By Bozorgmehr Sharafedin
LONDON (Reuters) - Iran's elite Revolutionary Guards have deployed forces to three provinces to put down an eruption of anti-government unrest, their commander said on Wednesday, after six days of protests that have left 21 people dead.
Thousands of Iranians took part in pro-government rallies in several cities on Wednesday in a state-sponsored show of force aimed at countering unrest posing the most sustained challenge to the Islamic Republic's clerical elite in almost a decade.
State television broadcast live pictures of rallies in the southwestern cities of Kermanshah and Ilam and in the northern city of Gorgan, where marchers waved Iranian flags and pictures of Supreme Leader Ayatollah Ali Khamenei.
But, in a sign of official concern about the resilience of the protests, the Revolutionary Guards commander, Major General Mohammad Ali Jafari, said he had dispatched forces to Isfahan, Lorestan and Hamadan provinces to tackle "the new sedition".
Most of the casualties among protesters have occurred in those regions. The Revolutionary Guards, the sword and shield of Iran's Shi'ite theocracy, were instrumental in suppressing the 2009 uprising, killing dozens of protesters then.
In the Shi'ite holy city Qom, pro-government demonstrators chanted "death to American mercenaries". There were similar rallies in Isfahan, Iran's third largest city, and Abadan and Khorramshahr in the oil-rich southwest, state TV footage showed.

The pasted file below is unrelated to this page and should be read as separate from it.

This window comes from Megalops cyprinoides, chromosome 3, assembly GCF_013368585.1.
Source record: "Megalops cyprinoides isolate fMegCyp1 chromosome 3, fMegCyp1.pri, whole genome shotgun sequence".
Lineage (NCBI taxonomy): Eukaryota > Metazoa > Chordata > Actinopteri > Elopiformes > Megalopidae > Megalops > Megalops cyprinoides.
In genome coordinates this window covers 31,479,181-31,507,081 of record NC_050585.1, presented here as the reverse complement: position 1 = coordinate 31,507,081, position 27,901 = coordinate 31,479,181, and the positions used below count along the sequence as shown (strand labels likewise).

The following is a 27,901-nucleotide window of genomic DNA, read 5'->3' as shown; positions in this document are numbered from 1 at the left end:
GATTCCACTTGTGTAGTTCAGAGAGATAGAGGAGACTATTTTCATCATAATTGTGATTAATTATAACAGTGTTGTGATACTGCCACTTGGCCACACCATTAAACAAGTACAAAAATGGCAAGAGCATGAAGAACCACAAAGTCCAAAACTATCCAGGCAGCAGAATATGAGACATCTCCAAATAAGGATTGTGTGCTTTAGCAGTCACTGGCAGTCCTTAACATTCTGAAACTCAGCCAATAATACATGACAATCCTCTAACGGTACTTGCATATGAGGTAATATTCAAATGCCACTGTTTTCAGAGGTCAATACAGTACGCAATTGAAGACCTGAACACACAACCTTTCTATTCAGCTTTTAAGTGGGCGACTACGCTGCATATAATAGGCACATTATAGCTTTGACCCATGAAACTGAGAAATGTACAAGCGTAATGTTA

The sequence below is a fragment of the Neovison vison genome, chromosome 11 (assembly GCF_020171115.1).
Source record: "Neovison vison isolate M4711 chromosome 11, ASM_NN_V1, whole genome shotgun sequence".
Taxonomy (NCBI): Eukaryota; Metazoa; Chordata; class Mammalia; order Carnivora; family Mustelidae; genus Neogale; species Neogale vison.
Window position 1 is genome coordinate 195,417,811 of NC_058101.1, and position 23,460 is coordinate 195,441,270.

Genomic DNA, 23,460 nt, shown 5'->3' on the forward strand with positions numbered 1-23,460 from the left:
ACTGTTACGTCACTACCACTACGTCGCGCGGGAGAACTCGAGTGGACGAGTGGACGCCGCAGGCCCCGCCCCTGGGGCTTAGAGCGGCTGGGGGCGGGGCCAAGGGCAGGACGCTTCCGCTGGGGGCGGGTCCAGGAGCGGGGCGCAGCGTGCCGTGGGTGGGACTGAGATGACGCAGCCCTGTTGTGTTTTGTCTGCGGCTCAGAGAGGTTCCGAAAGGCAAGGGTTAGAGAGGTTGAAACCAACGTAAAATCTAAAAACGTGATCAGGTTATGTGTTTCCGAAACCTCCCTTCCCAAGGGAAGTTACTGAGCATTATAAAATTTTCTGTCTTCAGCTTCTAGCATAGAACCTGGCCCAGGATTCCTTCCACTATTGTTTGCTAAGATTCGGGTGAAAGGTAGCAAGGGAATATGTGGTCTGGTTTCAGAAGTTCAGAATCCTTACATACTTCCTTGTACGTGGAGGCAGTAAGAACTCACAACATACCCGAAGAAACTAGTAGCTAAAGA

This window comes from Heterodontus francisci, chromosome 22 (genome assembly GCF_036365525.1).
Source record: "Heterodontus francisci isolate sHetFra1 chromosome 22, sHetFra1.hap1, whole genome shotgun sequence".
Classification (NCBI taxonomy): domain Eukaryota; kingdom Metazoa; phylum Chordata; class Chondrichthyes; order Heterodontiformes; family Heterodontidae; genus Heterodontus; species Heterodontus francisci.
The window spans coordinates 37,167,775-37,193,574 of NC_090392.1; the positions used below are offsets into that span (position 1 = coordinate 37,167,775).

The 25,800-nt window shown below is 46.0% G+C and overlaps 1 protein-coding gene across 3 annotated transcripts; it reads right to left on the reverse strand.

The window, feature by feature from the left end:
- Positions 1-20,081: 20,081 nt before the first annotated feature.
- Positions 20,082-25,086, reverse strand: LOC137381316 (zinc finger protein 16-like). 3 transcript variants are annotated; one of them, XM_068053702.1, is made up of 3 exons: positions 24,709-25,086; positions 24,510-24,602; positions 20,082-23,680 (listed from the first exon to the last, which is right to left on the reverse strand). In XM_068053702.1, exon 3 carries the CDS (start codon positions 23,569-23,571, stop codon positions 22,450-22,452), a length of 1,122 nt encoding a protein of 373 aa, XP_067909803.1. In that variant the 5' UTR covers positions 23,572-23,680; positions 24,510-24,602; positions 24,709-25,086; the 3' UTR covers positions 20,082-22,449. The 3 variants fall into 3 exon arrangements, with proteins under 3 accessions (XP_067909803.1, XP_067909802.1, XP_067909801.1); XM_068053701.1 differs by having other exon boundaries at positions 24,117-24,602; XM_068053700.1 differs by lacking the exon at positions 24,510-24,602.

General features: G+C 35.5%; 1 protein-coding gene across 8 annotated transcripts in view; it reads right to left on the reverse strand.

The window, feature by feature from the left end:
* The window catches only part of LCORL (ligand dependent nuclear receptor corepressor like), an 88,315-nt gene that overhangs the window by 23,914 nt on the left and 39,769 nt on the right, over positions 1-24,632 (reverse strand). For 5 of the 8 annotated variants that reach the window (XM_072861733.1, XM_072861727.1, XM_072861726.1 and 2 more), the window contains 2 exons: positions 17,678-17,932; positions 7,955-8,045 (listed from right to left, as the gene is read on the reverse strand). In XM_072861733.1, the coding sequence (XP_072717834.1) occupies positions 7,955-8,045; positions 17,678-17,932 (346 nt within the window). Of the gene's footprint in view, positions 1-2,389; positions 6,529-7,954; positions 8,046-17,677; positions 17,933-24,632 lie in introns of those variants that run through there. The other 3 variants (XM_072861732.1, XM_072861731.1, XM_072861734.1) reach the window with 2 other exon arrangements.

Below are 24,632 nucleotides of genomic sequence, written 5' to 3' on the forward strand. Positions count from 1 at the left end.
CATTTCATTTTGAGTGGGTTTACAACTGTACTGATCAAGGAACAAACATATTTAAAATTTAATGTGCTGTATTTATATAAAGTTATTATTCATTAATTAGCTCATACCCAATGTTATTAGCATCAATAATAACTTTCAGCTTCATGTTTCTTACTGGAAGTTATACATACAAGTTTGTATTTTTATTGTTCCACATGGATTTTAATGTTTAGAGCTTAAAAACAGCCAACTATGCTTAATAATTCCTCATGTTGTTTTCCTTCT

Marchers chanted, "The blood in our veins is a gift to our leader (Khamenei)," and, "We will not leave our leader alone." They accused the United States, Israel and Britain of inciting protests, shouting "the seditionist rioters should be executed!"
The protests began last week out of frustration over economic hardship among the youth and working class but have evolved into broader unrest against the hardline clerical establishment dominating since the 1979 Islamic Revolution.
RARE ANTI-GOVERNMENT OUTBURST
Political rallies held in defiance of the pervasive security services have called for the overthrow of all Iranian leaders.
The protests, organized on social media, have largely been held after dusk. They continued into Tuesday night with social media videos showing demonstrators on the streets and riot police in several cities including Ahvaz in the southwest.
U.S. President Donald Trump, who has sought to isolate the Tehran leadership, reversing the conciliatory approach of predecessor Barack Obama, said Washington would throw its support behind the protesters at an "appropriate time".